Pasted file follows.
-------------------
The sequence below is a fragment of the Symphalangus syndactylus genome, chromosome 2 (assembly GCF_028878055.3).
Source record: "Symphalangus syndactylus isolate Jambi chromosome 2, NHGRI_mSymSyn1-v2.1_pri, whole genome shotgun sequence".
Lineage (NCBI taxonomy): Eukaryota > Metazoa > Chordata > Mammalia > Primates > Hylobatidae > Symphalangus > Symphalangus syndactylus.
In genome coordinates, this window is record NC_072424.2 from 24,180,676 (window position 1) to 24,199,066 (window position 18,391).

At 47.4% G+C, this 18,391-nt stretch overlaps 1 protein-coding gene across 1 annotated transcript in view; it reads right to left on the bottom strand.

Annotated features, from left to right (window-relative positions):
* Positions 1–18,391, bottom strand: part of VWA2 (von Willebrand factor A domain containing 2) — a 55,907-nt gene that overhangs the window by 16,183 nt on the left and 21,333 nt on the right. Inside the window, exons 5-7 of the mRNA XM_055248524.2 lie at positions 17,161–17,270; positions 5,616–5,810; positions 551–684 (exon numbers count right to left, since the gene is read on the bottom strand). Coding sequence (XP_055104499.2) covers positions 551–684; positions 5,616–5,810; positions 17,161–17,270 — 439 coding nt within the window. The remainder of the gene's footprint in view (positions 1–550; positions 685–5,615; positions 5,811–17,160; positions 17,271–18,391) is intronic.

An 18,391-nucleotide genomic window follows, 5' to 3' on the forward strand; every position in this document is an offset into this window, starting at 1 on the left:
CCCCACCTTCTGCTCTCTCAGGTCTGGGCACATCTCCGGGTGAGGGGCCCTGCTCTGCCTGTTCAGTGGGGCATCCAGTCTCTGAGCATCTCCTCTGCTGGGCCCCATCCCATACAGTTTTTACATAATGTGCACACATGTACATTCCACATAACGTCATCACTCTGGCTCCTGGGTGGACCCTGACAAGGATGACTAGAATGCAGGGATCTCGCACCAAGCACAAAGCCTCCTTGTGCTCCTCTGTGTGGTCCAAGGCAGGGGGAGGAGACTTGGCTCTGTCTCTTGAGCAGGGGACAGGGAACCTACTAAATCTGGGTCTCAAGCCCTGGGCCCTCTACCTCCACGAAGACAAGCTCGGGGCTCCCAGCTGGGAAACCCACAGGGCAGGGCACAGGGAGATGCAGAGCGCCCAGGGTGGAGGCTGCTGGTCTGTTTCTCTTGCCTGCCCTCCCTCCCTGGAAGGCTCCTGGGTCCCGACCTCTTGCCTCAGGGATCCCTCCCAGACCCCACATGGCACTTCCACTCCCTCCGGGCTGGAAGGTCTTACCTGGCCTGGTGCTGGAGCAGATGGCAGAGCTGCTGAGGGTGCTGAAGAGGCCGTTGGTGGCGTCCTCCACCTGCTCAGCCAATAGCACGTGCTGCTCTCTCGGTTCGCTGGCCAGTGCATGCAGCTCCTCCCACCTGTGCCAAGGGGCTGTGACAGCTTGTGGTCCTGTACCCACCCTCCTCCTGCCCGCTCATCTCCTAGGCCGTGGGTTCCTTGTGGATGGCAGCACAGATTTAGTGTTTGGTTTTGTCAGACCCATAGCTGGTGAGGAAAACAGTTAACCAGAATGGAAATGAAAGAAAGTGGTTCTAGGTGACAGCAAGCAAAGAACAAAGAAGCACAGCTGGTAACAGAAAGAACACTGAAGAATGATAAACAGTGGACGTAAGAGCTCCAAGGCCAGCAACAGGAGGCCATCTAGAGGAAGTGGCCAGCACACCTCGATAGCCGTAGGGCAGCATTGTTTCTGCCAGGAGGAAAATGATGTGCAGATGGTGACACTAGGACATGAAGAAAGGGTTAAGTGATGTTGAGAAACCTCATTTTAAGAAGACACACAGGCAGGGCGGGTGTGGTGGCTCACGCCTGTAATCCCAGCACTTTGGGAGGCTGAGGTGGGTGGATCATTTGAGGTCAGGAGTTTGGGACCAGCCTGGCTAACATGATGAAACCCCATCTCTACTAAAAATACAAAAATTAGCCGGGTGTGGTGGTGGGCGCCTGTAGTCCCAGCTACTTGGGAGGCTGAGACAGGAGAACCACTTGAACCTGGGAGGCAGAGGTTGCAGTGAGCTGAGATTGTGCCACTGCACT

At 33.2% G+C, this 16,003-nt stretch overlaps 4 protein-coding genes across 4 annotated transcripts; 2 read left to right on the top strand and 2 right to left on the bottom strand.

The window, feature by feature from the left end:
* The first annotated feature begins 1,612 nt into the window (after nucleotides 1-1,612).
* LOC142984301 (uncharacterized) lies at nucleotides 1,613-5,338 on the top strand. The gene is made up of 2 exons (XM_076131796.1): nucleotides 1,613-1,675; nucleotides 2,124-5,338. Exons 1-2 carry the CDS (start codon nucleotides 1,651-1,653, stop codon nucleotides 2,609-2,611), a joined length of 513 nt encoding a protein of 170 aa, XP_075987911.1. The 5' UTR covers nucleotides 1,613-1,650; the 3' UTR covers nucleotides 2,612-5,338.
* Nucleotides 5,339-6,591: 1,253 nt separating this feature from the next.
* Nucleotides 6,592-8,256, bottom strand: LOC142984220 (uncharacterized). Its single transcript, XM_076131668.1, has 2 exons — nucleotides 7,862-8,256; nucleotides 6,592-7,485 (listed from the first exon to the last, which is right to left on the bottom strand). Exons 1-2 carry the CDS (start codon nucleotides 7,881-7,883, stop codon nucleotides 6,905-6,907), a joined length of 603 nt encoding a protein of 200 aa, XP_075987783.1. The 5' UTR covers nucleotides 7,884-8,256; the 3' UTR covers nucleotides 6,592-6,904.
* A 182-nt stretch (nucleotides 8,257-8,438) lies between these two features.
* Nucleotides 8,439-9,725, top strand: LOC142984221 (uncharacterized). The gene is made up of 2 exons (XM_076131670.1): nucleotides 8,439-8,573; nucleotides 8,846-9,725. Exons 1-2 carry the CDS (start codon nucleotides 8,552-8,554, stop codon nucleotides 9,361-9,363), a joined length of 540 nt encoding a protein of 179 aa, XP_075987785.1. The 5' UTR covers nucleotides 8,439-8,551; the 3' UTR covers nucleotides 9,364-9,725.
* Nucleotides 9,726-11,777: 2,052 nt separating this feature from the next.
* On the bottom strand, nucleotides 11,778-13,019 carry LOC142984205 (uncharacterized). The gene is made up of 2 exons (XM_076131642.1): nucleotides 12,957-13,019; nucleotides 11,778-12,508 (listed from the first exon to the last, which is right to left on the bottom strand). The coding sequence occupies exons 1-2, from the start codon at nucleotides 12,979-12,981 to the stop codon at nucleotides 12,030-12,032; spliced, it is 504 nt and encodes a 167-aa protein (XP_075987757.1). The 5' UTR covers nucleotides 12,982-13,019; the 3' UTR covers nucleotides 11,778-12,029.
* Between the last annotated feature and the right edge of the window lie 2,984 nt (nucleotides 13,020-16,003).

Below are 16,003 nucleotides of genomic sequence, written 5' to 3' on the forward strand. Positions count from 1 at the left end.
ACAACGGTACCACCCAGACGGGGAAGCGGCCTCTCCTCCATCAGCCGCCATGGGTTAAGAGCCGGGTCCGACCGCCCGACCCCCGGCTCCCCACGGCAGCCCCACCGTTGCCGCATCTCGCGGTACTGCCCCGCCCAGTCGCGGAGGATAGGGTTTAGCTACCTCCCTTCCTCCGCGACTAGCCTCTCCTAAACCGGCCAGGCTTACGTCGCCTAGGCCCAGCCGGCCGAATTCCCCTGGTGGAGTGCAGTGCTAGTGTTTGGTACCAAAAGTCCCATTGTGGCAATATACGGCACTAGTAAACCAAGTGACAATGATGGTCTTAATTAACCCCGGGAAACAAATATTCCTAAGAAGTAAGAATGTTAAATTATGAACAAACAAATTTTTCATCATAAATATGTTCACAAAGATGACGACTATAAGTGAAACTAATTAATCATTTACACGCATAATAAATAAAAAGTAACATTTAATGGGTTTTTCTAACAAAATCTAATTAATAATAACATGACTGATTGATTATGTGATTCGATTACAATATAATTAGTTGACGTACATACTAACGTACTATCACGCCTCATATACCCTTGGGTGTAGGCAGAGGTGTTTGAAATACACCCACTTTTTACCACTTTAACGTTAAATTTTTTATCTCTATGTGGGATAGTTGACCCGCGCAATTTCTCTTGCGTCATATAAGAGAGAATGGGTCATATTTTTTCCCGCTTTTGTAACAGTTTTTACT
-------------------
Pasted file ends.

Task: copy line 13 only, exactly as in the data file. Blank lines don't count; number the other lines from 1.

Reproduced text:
* LOC142984301 (uncharacterized) lies at nucleotides 1,613-5,338 on the top strand. The gene is made up of 2 exons (XM_076131796.1): nucleotides 1,613-1,675; nucleotides 2,124-5,338. Exons 1-2 carry the CDS (start codon nucleotides 1,651-1,653, stop codon nucleotides 2,609-2,611), a joined length of 513 nt encoding a protein of 170 aa, XP_075987911.1. The 5' UTR covers nucleotides 1,613-1,650; the 3' UTR covers nucleotides 2,612-5,338.